Tue, Mar 27, 2007 - Page 3 News List

Absentee voting bill causes squabbles

COMMITTEE CANCELED A meeting designed to review a KMT-proposed bill allowing overseas Taiwanese to vote was called off after lawmakers began a protracted row

By Shih Hsiu-chuan and Flora Wang  /  STAFF REPORTERS

A bill that would establish an absentee voting program, which is expected to be a potentially critical factor in determining the outcome of next year's presidential election, sparked a fierce quarrel in the legislature's Home and Nations Committee yesterday.

The meeting was held to review a Chinese Nationalist Party (KMT)-proposed bill which details the process for absentee voting during elections.

Lawmakers got involved in an altercation over a review of the bill before co-chair Tsai Hau (蔡豪), of the Non-Partisan Solidarity Union, was able to start the meeting.

"You are a lackey of China," Democratic Progressive Party (DPP) Legislator Chen Chin-de (陳金德) said to KMT Legislator Ting Shou-jung (丁守中), the main initiator of the bill.

"There are national security concerns. Who can guarantee that the Chinese won't check the ballots to check whether they have voted for its favored candidate," DPP Legislator Kuo Jeng-liang (郭正亮) asked KMT lawmakers.

There are estimated to be approximately 1 million Taiwanese businesspeople living and working in China.

While the bill states that voters who are unable to cast ballots in person on election day because of illness and six other conditions would be eligible to apply for absentee ballots, the DPP alleged that the bill was introduced solely for Taiwanese businessmen.

"About 2.5 million voters, or 15 percent of the nation's eligible voters, don't live at their registered residences. Absentee ballots can save them the trouble of returning home to vote. It will not only reduce transportation costs, but also increase turnout," Ting said.

Ting's proposal states that people who handle electoral administration, military personnel and police who are on duty on election day, and people who study or work in counties or cities outside their registered residences can apply for absentee ballots.

Taiwan Solidarity Union Legislator David Huang (黃適卓) said that the absentee voting program was only acceptable under circumstances where people who work overseas are excluded from voting.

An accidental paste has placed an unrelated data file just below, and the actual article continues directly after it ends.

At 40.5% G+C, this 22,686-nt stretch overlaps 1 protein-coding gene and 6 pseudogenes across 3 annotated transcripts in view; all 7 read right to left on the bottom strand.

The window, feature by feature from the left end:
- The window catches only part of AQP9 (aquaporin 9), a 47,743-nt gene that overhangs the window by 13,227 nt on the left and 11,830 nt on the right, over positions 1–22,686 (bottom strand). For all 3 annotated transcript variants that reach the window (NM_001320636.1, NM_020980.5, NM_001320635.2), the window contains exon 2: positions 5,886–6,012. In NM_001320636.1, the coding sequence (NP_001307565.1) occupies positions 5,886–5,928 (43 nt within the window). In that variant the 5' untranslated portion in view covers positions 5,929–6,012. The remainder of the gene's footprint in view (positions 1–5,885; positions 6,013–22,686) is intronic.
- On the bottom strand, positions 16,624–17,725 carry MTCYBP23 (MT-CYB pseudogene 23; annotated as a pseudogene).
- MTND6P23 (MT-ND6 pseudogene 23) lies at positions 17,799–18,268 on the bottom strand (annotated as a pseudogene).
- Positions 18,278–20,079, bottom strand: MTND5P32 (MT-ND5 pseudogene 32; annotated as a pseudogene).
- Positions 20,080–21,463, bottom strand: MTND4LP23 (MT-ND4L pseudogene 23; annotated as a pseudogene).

"We have to preclude the possibility that the Chinese authorities will influence the result of Taiwan's election by manipulating the absentee ballots," Huang said.

Central Election Commission Chairman Chang Cheng-hsiung (張政雄) was unable to present his case because of the bickering among lawmakers.

Chang said in a written report that the risk of an absentee voting system is that voters might be forced to vote against their will, which is something that needs to be taken into account given Taiwan's special relationship with China.

Struggling to chair the proceedings amid the chaos, Tsai dismissed the meeting and said he would arrange another meeting to review the bill.

Meanwhile, the Democratic Progressive Party (DPP) caucus yesterday urged Ting to withdraw the bill, which will allow overseas compatriots with Taiwanese nationality to cast ballots via mail.

DPP caucus whip Wang Sing-nan (王幸男) told a press conference that Ting's proposal was unconstitutional because the Constitution stipulates that citizens of the nation should cast their ballots directly in elections.

Article two of the Amendment to the Constitution also stipulates that overseas Taiwanese who retain their nationality should return to the nation to cast their votes in elections, Wang said.

DPP Legislator Chang Ching-hui (張慶惠), who was also at the conference, said it would be hard to prevent Taiwanese businessmen and students in China from casting their ballots without them being manipulated by China if Ting's proposal were passed.

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